When the Raiders play at Denver this Sunday, the Raiders will have the potential element of surprise on their side. In the NFL, that’s a good thing.
Watch: Derek Carr Addresses Raiders Without Gruden
Bulldogs Could Use a Little of the Pat Hill Playbook
Fresno State coach Kalen DeBoer is so good at creating offensive mismatches in the passing game, he sometimes underutilizes the Bulldogs’ running attack. That’s fine when playing at home, but college football is a different game on the road — as I think the Bulldogs realize after stumbling at Hawaii.
Pat Hill’s road mantra was to run the ball and play stout defense. I can’t tell you how many times he repeated Woody Hayes’ old saying to me: “There are only three things that can happen on a pass, and two of them are bad.”
There’s a lot of good that can happen by throwing the ball, too. But the key to winning road games, especially in difficult environments like you see in the Mountain West, is keeping the opposing defense off-balance with an effective running game. Mix things up a bit, and the Bulldogs will be better for it Saturday in Laramie, Wyoming, and in the long run, too.
1. Buffalo (4-1) — For the Bills, revenge is best served up in the rain at Arrowhead Stadium. After shutting down the pass-happy Chiefs, they face the run-heavy Titans on Monday night. It should be smooth sledding for the Bills until they take on Tampa Bay in December. (Last week: No. 1)
2. Arizona (5-0) — And you thought the Cardinals only played offense? Arizona’s defenders rose to the occasion while QB Kyler Murray struggled against the 49ers. That’s the mark of a good team. (Last week: No. 2)
3. Los Angeles Rams (4-1) — Coach Sean McVay and QB Matt Stafford say the Rams have a lot of mistakes to clean up. Imagine how good they will be if that happens. (Last week: No. 3)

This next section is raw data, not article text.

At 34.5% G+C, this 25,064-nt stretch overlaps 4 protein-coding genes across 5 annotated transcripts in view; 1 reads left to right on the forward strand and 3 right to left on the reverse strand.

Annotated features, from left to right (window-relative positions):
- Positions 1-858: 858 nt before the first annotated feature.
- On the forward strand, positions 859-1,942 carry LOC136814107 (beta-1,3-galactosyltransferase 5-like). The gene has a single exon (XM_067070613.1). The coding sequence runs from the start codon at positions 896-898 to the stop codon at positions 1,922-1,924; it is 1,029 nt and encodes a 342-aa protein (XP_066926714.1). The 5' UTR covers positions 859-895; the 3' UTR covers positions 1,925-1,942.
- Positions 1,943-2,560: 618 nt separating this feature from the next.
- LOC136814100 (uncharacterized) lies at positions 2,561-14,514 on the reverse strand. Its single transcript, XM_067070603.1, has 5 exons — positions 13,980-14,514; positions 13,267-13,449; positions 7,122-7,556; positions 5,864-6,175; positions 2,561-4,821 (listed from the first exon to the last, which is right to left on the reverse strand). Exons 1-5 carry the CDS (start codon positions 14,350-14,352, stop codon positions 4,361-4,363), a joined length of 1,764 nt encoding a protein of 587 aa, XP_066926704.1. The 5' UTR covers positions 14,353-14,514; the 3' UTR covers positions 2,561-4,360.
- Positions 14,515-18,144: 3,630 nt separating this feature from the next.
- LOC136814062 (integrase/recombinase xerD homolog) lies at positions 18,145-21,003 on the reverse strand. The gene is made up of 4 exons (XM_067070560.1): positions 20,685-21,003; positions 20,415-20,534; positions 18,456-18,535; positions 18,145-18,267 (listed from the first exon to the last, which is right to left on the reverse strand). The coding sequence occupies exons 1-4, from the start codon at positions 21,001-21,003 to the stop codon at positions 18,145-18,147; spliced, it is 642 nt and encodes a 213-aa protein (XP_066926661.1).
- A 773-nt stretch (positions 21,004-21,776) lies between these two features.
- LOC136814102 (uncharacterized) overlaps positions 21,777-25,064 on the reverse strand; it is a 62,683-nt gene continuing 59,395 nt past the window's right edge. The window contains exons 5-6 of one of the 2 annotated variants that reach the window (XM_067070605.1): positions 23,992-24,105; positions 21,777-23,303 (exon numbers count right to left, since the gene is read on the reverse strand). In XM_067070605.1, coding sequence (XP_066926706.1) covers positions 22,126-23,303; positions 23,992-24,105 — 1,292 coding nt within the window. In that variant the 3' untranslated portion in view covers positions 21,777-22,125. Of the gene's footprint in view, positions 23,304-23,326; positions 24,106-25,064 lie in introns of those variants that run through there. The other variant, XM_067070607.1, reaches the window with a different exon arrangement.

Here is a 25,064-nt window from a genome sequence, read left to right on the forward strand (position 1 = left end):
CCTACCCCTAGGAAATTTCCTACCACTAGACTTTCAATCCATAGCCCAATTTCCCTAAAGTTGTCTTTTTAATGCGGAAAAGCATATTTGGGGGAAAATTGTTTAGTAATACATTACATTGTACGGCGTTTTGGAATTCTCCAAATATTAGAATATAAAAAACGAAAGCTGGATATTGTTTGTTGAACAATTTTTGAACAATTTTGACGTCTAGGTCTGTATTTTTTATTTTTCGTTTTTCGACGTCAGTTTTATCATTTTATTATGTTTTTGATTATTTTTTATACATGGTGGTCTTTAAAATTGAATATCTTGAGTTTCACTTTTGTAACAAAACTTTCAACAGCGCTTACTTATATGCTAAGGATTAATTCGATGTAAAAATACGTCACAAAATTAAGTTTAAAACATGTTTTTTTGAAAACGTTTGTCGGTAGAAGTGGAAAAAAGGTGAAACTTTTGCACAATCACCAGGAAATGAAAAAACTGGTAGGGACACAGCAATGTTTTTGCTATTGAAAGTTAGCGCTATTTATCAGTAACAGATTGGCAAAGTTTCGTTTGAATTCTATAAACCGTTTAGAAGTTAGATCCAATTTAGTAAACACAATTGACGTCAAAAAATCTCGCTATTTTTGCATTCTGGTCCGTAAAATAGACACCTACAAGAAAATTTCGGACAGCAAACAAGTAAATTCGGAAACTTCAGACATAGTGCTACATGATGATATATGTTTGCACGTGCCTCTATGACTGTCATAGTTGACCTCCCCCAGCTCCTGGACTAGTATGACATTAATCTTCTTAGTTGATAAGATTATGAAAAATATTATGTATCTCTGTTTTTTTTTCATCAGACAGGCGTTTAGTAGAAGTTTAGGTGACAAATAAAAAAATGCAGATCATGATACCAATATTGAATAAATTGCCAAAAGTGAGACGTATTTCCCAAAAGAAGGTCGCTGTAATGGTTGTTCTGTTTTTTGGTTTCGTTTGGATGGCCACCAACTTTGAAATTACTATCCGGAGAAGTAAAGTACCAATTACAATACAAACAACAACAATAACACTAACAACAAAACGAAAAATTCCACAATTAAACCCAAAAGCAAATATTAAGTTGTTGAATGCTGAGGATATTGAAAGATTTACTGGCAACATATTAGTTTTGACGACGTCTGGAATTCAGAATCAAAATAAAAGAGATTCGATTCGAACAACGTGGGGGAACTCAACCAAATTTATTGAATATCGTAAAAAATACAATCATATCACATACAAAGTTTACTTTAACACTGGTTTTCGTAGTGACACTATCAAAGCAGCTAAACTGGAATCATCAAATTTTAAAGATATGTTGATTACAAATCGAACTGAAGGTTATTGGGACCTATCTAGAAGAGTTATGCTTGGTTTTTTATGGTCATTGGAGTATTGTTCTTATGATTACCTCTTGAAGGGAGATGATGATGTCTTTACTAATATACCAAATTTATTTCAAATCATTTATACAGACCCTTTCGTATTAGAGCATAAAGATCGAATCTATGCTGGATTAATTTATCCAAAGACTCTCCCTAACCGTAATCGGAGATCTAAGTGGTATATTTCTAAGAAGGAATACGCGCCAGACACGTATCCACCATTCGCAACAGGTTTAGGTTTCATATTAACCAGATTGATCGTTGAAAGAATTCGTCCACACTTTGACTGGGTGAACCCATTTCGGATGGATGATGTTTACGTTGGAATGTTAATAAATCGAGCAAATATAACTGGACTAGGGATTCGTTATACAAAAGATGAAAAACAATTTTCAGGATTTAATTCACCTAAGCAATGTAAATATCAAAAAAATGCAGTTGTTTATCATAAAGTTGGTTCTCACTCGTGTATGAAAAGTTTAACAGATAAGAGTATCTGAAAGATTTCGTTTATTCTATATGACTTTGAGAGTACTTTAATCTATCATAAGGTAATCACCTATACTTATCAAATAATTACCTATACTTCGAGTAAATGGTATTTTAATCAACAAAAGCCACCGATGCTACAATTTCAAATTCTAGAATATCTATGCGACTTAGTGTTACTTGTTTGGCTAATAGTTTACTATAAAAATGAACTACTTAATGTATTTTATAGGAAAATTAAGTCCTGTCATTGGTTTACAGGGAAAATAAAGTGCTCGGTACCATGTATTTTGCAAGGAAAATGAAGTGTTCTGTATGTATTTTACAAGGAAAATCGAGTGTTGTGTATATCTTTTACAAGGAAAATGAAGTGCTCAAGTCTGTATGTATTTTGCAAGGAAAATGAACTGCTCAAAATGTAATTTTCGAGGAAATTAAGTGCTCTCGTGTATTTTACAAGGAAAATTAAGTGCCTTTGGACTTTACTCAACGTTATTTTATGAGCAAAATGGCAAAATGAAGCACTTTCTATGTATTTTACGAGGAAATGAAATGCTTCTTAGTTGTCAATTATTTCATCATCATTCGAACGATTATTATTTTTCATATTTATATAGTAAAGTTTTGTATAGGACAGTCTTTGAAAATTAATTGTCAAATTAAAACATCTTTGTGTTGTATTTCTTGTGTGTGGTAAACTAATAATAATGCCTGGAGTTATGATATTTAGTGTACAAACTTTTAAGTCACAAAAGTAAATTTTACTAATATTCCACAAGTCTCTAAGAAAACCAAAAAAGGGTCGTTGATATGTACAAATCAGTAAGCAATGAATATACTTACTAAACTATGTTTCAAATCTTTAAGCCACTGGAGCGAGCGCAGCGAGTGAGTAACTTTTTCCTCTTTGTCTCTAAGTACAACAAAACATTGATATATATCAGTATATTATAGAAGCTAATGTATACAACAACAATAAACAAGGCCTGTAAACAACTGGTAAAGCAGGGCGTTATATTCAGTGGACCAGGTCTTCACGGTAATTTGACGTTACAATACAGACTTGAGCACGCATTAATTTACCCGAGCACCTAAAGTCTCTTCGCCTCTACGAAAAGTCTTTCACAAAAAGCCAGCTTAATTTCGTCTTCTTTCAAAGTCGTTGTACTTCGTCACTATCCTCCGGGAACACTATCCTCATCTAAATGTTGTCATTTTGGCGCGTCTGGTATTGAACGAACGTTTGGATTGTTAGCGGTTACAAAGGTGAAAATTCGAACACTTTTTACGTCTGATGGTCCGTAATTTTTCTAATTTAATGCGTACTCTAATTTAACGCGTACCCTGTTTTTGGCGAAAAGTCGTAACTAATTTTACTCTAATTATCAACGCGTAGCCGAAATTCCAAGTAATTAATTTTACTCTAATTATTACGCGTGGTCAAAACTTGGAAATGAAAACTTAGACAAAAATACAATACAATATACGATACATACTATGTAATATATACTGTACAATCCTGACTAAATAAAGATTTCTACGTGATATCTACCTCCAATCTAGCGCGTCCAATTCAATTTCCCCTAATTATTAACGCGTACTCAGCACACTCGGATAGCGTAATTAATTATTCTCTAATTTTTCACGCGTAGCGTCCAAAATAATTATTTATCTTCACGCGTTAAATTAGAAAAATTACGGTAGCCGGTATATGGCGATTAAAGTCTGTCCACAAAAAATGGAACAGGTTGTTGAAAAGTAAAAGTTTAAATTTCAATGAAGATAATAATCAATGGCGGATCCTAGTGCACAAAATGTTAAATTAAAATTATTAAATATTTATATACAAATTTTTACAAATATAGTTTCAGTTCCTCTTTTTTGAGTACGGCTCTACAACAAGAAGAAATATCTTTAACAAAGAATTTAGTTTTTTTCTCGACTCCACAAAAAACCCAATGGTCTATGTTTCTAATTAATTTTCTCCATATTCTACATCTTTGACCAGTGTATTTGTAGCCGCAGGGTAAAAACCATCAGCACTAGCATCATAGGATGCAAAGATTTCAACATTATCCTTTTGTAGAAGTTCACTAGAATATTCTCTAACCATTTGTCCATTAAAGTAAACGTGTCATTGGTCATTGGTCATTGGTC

4. Dallas (4-1) — The NFL’s most versatile offense is steamrolling opponents weekly. Remember when you didn’t know if the Tom Brady Era Patriots would throw 50 times or grind it out on the ground? Bill Belichick gets to know how that feels Sunday against Dak Prescott and Zeke Elliott. (Last week: No. 5)
5. Tampa Bay (4-1) — Brady decimated a Dolphins defense touted as one of the NFL’s best for 411 yards and five TDs. Two words for that: Ageless Wonder. (Last week: unranked)
Fell out: Kansas City (2-3)
28. Indianapolis (1-4) — The Colts lost after leading the Ravens 22-3 — nearly a mirror image of the time coach Frank Reich as a QB led the Bills to the NFL’s biggest comeback. Reich contributed to the Colts’ demise with his conservative second-half play-calling.
29. New York Jets/Giants (2-8) —For New York fans, it’s the brutal mid-1970s all over again. You might say they’re equally bad because the Jets and Giants have identical 19-50 records over the past four seasons, according to nysportsday.com. (Last week: Jets No. 29, Giants unranked)
30. Detroit (0-5) — The Lions have now lost twice by 19-17, at home to the Ravens and last Sunday at the Vikings. Close only counts in horseshoes and thermonuclear war. (Last week: No. 30)
31. Houston (1-4) — Speaking of close losses, the Texans gave up 10 points in the fourth quarter, thus sparing Belichick from terminal apoplexy. (Last week: No. 31)
32. Jacksonville (0-5) — There were no viral Urban Meyer videos this week. That counts as progress in Jacksonville. (Last week: No. 32)
Escaped the Bottom 5: Chicago (3-2)
About the Author
David Carr is a former Fresno State quarterback, NFL No. 1 overall draft pick, and Super Bowl champion. Now he’s an analyst for the NFL Network and writing a weekly column in collaboration with GV Wire’s Bill McEwen. The column is sponsored by Valley Children’s Healthcare.